• State competitiveness funding for federal energy grid infrastructure and energy grants
  • Clean energy innovation and solar on public facilities
  • Transit, public transportation, and active transportation infrastructure
  • Electric vehicle investment and infrastructure
  • Weatherization and building efficiency
  • Recycling and waste reduction
  • Tree planting, soil health, and land conservation for carbon sequestration
  • Wetland restoration
  • Infrastructure resiliency
  • Wastewater treatment
  • Lead service line inventorying and replacement

Digging In: Lead Service Line Replacement

Our state currently has an estimated 260,000 or more lead service lines, exposing thousands of residents to dangerous lead contamination in drinking water at a rate much higher than the national average—in fact, Minnesota has the tenth-highest number of lead pipes per capita in the US

Lead exposure can damage the brain, kidneys, and nervous system, and, among children, it can contribute to slowed development and problems with learning, behavior, and hearing. There is no safe level of lead consumption, and lead service lines remain a persistent threat to local communities.

Although the Infrastructure Investment & Jobs Act has provided $217 million in grants and loans to assist with lead service line removal, the outstanding need in Minnesota still sits at about $800 million. Using a combination of state and federal dollars, we could end the use of lead service lines in Minnesota. Multiple states have set goals to inventory and remove all lead service lines. The Minnesota Legislature could set a similar goal and to provide the resources necessary to meet it.

Representative Sydney Jordan’s bill, HF 24, presents a rare opportunity to permanently eliminate the risk posed by lead service lines, at no additional cost to residents. With an $810 million appropriation, this bill takes bold action to identify and remove every lead service line in Minnesota by 2033. The bill has currently passed the Economic Development Finance and Policy Committee.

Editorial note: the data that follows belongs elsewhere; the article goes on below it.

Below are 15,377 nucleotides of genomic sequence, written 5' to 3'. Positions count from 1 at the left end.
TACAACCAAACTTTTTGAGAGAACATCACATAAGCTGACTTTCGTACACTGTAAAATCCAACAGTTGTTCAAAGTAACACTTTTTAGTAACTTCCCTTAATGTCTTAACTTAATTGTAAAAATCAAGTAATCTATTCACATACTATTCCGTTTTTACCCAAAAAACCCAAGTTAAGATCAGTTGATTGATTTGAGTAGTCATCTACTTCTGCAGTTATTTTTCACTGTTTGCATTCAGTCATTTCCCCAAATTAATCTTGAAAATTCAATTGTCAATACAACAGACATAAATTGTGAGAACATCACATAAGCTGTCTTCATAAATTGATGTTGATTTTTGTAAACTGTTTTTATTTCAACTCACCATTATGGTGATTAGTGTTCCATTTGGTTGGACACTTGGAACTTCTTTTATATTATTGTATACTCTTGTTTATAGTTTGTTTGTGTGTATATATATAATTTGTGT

Get the Lead out of Drinking Water

A bill has been introduced in the Legislature to provide enough funding to help cities find and replace all old lead pipes by 2033. Take one minute to urge your elected officials to make protecting our water a top priority this session. 

Restoring State Parks & Public Lands Funding

The Department of Natural Resources (DNR) witnessed enormous pressure on our parks, trails, and other outdoor recreation areas as Minnesotans got outside in record numbers during the pandemic. With billions in state surplus dollars, the Minnesota Legislature can invest in repairs to state parks, trails, and outdoor recreation spaces so we can continue to enjoy our beautiful forests, prairies, shorelines, and open spaces. The Capital Investment Bill should provide adequate funding for the DNR to ensure the long-term survival of outdoor infrastructure.

Let’s Not Miss Out

Wide-ranging community investments in climate and water could make real change. And if matching funds aren’t secured, Minnesota will miss out on our fair share of funding. Conservation Minnesota is dedicated to working with legislators and stakeholders to pass equitable and transformative funding across these issue areas and create lasting benefits for our state.